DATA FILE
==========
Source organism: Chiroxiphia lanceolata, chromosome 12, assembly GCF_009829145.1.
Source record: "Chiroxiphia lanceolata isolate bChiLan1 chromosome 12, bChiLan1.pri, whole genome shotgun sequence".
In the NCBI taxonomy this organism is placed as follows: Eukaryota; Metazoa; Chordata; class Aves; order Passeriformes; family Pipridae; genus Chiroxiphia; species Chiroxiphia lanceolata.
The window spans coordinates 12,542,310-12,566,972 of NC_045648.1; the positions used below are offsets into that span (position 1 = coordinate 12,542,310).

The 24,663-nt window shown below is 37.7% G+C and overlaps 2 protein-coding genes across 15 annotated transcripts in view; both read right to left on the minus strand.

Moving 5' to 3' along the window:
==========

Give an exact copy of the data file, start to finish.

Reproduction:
Source organism: Chiroxiphia lanceolata, chromosome 12, assembly GCF_009829145.1.
Source record: "Chiroxiphia lanceolata isolate bChiLan1 chromosome 12, bChiLan1.pri, whole genome shotgun sequence".
In the NCBI taxonomy this organism is placed as follows: Eukaryota; Metazoa; Chordata; class Aves; order Passeriformes; family Pipridae; genus Chiroxiphia; species Chiroxiphia lanceolata.
The window spans coordinates 12,542,310-12,566,972 of NC_045648.1; the positions used below are offsets into that span (position 1 = coordinate 12,542,310).

The 24,663-nt window shown below is 37.7% G+C and overlaps 2 protein-coding genes across 15 annotated transcripts in view; both read right to left on the minus strand.

Moving 5' to 3' along the window: